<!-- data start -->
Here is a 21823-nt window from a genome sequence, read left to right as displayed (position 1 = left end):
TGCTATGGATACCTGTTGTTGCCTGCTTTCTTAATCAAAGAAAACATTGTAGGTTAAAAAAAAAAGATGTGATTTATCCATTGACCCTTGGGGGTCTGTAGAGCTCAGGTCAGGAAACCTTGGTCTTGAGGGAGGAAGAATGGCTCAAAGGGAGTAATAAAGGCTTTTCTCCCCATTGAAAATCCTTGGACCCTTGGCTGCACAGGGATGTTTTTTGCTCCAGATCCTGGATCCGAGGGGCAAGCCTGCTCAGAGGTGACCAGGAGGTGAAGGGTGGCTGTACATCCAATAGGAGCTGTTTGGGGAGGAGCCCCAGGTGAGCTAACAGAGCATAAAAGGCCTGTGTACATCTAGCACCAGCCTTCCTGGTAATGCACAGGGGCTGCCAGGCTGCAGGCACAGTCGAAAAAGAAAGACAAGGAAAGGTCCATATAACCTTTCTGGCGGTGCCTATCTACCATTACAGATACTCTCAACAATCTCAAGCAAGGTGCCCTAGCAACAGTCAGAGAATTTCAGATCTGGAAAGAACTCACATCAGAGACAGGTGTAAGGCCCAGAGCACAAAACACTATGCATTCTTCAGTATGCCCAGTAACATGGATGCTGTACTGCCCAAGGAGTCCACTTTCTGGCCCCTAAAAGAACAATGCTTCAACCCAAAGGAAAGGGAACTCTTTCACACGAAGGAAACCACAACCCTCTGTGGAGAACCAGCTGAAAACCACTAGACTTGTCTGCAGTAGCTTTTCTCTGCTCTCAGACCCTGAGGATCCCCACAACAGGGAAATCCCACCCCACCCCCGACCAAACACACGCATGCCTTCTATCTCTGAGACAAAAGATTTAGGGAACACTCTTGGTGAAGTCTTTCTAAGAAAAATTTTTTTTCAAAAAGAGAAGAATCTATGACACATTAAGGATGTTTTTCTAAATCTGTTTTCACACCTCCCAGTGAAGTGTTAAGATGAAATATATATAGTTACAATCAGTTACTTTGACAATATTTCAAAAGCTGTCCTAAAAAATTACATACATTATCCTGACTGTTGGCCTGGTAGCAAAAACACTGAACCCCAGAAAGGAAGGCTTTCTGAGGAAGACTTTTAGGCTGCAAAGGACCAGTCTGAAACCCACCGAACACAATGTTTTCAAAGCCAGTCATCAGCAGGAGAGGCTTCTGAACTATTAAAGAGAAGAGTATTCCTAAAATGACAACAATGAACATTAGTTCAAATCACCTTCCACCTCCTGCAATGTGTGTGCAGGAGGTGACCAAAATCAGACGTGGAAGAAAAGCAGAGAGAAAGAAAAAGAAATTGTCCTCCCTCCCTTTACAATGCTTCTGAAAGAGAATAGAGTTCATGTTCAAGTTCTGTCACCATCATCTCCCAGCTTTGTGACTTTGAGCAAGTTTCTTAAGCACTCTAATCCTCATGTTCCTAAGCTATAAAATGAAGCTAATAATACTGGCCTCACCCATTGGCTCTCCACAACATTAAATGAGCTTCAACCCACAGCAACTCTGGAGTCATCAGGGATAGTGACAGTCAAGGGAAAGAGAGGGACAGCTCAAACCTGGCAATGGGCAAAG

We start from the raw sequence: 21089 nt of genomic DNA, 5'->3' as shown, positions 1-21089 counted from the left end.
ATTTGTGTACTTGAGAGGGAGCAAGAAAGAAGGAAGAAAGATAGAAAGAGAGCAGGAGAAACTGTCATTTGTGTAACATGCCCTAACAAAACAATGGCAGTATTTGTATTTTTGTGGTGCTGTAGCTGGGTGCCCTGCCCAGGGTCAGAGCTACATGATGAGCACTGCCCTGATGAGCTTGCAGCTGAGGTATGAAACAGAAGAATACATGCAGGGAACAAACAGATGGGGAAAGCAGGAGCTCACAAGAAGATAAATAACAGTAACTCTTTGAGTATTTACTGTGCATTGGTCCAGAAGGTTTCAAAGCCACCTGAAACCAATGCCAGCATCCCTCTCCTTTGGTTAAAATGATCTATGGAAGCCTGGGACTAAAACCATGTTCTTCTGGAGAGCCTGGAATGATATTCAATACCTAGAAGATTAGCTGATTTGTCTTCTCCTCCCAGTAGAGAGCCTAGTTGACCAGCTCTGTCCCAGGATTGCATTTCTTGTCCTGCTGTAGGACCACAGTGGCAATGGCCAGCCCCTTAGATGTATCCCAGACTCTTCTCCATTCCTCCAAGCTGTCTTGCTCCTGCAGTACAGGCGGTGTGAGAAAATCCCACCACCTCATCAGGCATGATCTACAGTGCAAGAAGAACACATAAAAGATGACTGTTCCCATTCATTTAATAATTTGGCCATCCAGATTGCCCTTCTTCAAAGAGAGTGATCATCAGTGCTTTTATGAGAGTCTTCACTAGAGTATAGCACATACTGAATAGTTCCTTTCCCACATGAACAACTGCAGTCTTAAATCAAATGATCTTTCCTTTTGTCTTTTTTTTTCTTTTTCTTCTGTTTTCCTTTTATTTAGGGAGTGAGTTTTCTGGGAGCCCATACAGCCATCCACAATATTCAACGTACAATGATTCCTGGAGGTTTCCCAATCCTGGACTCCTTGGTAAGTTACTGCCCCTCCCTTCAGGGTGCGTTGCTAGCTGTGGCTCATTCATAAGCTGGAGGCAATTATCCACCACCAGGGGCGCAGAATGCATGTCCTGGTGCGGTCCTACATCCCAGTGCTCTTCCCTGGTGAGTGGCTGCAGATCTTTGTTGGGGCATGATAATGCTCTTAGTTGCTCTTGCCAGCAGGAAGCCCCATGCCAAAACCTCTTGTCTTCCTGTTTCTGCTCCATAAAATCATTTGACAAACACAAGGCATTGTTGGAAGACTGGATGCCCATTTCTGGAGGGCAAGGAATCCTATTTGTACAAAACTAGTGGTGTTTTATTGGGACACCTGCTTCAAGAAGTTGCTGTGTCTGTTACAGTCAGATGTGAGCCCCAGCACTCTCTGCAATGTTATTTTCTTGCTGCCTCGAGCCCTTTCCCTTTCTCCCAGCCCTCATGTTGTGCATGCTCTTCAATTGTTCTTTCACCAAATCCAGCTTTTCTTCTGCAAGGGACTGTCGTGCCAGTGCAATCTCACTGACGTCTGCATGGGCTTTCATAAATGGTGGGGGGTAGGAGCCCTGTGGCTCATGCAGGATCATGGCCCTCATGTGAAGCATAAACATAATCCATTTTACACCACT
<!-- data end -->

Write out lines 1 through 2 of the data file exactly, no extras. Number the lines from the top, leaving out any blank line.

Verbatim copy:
Here is a 21823-nt window from a genome sequence, read left to right as displayed (position 1 = left end):
TGCTATGGATACCTGTTGTTGCCTGCTTTCTTAATCAAAGAAAACATTGTAGGTTAAAAAAAAAAGATGTGATTTATCCATTGACCCTTGGGGGTCTGTAGAGCTCAGGTCAGGAAACCTTGGTCTTGAGGGAGGAAGAATGGCTCAAAGGGAGTAATAAAGGCTTTTCTCCCCATTGAAAATCCTTGGACCCTTGGCTGCACAGGGATGTTTTTTGCTCCAGATCCTGGATCCGAGGGGCAAGCCTGCTCAGAGGTGACCAGGAGGTGAAGGGTGGCTGTACATCCAATAGGAGCTGTTTGGGGAGGAGCCCCAGGTGAGCTAACAGAGCATAAAAGGCCTGTGTACATCTAGCACCAGCCTTCCTGGTAATGCACAGGGGCTGCCAGGCTGCAGGCACAGTCGAAAAAGAAAGACAAGGAAAGGTCCATATAACCTTTCTGGCGGTGCCTATCTACCATTACAGATACTCTCAACAATCTCAAGCAAGGTGCCCTAGCAACAGTCAGAGAATTTCAGATCTGGAAAGAACTCACATCAGAGACAGGTGTAAGGCCCAGAGCACAAAACACTATGCATTCTTCAGTATGCCCAGTAACATGGATGCTGTACTGCCCAAGGAGTCCACTTTCTGGCCCCTAAAAGAACAATGCTTCAACCCAAAGGAAAGGGAACTCTTTCACACGAAGGAAACCACAACCCTCTGTGGAGAACCAGCTGAAAACCACTAGACTTGTCTGCAGTAGCTTTTCTCTGCTCTCAGACCCTGAGGATCCCCACAACAGGGAAATCCCACCCCACCCCCGACCAAACACACGCATGCCTTCTATCTCTGAGACAAAAGATTTAGGGAACACTCTTGGTGAAGTCTTTCTAAGAAAAATTTTTTTTCAAAAAGAGAAGAATCTATGACACATTAAGGATGTTTTTCTAAATCTGTTTTCACACCTCCCAGTGAAGTGTTAAGATGAAATATATATAGTTACAATCAGTTACTTTGACAATATTTCAAAAGCTGTCCTAAAAAATTACATACATTATCCTGACTGTTGGCCTGGTAGCAAAAACACTGAACCCCAGAAAGGAAGGCTTTCTGAGGAAGACTTTTAGGCTGCAAAGGACCAGTCTGAAACCCACCGAACACAATGTTTTCAAAGCCAGTCATCAGCAGGAGAGGCTTCTGAACTATTAAAGAGAAGAGTATTCCTAAAATGACAACAATGAACATTAGTTCAAATCACCTTCCACCTCCTGCAATGTGTGTGCAGGAGGTGACCAAAATCAGACGTGGAAGAAAAGCAGAGAGAAAGAAAAAGAAATTGTCCTCCCTCCCTTTACAATGCTTCTGAAAGAGAATAGAGTTCATGTTCAAGTTCTGTCACCATCATCTCCCAGCTTTGTGACTTTGAGCAAGTTTCTTAAGCACTCTAATCCTCATGTTCCTAAGCTATAAAATGAAGCTAATAATACTGGCCTCACCCATTGGCTCTCCACAACATTAAATGAGCTTCAACCCACAGCAACTCTGGAGTCATCAGGGATAGTGACAGTCAAGGGAAAGAGAGGGACAGCTCAAACCTGGCAATGGGCAAAG